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To forgive is to forfeit the high ground. I may no longer stand over you, better than you. We are touched by the God-given grave of being equal again.

That’s because central to forgiveness is the recognition that all people possess flaws, weaknesses, even evil. Recognizing our own imperfections is a path toward leniency toward the imperfections of others. If, however, we imagine that we could never have committed the same sin, that there is an essential difference of character, this may prevent the opening our hearts. It stands to reason then that one path to forgiveness is through the acceptance that we are all the same.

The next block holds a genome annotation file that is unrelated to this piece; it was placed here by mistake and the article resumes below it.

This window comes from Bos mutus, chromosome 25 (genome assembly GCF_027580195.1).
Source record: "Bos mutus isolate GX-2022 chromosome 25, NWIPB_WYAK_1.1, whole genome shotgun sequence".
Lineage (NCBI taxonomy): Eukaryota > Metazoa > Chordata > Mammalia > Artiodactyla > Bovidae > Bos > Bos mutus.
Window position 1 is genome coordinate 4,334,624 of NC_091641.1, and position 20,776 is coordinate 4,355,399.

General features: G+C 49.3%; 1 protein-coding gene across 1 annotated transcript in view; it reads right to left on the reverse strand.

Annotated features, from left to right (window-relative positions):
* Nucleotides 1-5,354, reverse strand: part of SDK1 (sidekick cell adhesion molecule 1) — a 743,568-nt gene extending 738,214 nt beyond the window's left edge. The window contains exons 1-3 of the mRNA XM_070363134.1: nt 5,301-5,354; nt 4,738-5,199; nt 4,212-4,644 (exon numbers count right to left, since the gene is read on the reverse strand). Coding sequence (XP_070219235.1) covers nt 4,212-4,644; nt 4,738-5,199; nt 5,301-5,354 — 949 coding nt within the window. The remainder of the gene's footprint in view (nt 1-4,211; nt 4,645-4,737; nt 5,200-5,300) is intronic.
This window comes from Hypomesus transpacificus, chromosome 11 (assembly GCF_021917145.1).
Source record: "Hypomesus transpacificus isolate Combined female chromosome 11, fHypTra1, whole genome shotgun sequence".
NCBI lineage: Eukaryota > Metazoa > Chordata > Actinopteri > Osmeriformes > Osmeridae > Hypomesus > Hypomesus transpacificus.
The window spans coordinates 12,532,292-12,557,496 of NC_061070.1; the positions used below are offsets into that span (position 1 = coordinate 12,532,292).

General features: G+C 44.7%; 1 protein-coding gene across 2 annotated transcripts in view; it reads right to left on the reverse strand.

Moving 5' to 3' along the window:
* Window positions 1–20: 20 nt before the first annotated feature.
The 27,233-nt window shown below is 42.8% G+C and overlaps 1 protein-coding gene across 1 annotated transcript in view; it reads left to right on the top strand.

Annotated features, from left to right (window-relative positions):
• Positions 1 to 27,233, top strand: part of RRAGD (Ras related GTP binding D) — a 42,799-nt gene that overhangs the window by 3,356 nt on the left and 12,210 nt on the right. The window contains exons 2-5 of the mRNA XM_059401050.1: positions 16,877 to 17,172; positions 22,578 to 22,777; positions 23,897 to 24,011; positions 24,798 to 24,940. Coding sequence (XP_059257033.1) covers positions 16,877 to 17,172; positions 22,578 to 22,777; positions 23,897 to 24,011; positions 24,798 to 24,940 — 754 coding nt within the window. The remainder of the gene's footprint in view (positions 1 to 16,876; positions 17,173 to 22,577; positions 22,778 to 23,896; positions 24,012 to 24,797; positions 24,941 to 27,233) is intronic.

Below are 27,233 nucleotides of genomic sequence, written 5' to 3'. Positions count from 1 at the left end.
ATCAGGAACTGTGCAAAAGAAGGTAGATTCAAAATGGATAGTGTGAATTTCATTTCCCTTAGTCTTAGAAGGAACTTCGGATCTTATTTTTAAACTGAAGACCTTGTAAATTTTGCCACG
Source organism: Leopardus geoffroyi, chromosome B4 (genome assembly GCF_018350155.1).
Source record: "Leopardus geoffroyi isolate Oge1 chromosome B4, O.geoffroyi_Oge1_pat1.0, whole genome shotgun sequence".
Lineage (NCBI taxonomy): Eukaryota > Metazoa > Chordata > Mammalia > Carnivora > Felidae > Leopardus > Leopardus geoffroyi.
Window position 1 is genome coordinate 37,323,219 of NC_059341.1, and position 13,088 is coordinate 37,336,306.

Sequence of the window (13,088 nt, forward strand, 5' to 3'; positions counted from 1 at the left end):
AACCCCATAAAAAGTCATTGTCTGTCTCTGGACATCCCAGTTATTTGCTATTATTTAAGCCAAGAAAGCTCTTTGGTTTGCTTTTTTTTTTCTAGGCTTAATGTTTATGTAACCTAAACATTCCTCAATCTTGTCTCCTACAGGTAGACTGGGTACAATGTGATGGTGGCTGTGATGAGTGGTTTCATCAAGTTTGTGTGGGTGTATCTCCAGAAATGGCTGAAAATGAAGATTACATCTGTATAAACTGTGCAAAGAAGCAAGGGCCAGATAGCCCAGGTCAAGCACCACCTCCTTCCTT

A contrary path is through the acceptance that we are all different. “I would not have done that, but he is not like me” may grant calmness, even openness. We can be soothed by sameness, or helped by the conviction of difference.
What may be the advantages of taking either position? When was the last time you failed to forgive someone for something you were guilty of yourself? Consider how you reacted then, and how you might have acted differently given the perspective you have today.

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